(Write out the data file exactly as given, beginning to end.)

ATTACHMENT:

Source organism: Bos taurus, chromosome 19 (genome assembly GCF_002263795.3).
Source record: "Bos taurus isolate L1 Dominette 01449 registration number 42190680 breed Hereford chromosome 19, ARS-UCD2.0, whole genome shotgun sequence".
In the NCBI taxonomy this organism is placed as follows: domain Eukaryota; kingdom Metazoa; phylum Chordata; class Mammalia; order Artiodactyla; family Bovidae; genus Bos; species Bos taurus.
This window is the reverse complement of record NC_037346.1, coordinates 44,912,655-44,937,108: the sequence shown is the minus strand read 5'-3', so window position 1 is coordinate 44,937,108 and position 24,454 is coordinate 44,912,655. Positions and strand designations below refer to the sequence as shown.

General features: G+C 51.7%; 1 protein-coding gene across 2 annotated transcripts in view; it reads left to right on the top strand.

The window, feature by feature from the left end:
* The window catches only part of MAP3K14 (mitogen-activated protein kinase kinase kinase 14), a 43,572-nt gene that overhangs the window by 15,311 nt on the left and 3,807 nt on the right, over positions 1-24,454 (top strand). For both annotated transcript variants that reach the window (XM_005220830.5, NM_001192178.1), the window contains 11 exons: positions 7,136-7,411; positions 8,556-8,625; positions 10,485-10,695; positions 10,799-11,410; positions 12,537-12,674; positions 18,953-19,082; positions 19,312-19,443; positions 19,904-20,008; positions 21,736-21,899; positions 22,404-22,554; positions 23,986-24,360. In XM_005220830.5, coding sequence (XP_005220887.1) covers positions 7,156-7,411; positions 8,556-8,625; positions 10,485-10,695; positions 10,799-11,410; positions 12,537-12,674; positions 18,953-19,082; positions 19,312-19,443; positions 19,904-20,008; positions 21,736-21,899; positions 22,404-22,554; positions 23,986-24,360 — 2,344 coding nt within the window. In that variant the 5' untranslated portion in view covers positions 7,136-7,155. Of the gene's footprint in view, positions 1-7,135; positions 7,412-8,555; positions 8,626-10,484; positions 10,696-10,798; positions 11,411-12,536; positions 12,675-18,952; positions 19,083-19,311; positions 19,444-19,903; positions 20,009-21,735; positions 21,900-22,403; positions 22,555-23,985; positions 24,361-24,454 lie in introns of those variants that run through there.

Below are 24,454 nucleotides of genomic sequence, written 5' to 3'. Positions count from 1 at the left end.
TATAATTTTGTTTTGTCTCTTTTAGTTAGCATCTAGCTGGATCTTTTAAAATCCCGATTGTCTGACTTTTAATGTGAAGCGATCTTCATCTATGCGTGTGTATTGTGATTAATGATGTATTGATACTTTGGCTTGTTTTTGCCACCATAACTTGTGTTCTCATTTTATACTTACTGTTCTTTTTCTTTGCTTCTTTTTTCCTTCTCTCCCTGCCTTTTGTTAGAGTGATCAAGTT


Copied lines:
Source organism: Bos taurus, chromosome 19 (genome assembly GCF_002263795.3).
Source record: "Bos taurus isolate L1 Dominette 01449 registration number 42190680 breed Hereford chromosome 19, ARS-UCD2.0, whole genome shotgun sequence".
In the NCBI taxonomy this organism is placed as follows: domain Eukaryota; kingdom Metazoa; phylum Chordata; class Mammalia; order Artiodactyla; family Bovidae; genus Bos; species Bos taurus.
This window is the reverse complement of record NC_037346.1, coordinates 44,912,655-44,937,108: the sequence shown is the minus strand read 5'-3', so window position 1 is coordinate 44,937,108 and position 24,454 is coordinate 44,912,655. Positions and strand designations below refer to the sequence as shown.

General features: G+C 51.7%; 1 protein-coding gene across 2 annotated transcripts in view; it reads left to right on the top strand.

The window, feature by feature from the left end:
* The window catches only part of MAP3K14 (mitogen-activated protein kinase kinase kinase 14), a 43,572-nt gene that overhangs the window by 15,311 nt on the left and 3,807 nt on the right, over positions 1-24,454 (top strand). For both annotated transcript variants that reach the window (XM_005220830.5, NM_001192178.1), the window contains 11 exons: positions 7,136-7,411; positions 8,556-8,625; positions 10,485-10,695; positions 10,799-11,410; positions 12,537-12,674; positions 18,953-19,082; positions 19,312-19,443; positions 19,904-20,008; positions 21,736-21,899; positions 22,404-22,554; positions 23,986-24,360. In XM_005220830.5, coding sequence (XP_005220887.1) covers positions 7,156-7,411; positions 8,556-8,625; positions 10,485-10,695; positions 10,799-11,410; positions 12,537-12,674; positions 18,953-19,082; positions 19,312-19,443; positions 19,904-20,008; positions 21,736-21,899; positions 22,404-22,554; positions 23,986-24,360 — 2,344 coding nt within the window. In that variant the 5' untranslated portion in view covers positions 7,136-7,155. Of the gene's footprint in view, positions 1-7,135; positions 7,412-8,555; positions 8,626-10,484; positions 10,696-10,798; positions 11,411-12,536; positions 12,675-18,952; positions 19,083-19,311; positions 19,444-19,903; positions 20,009-21,735; positions 21,900-22,403; positions 22,555-23,985; positions 24,361-24,454 lie in introns of those variants that run through there.

Below are 24,454 nucleotides of genomic sequence, written 5' to 3'. Positions count from 1 at the left end.
TATAATTTTGTTTTGTCTCTTTTAGTTAGCATCTAGCTGGATCTTTTAAAATCCCGATTGTCTGACTTTTAATGTGAAGCGATCTTCATCTATGCGTGTGTATTGTGATTAATGATGTATTGATACTTTGGCTTGTTTTTGCCACCATAACTTGTGTTCTCATTTTATACTTACTGTTCTTTTTCTTTGCTTCTTTTTTCCTTCTCTCCCTGCCTTTTGTTAGAGTGATCAAGTT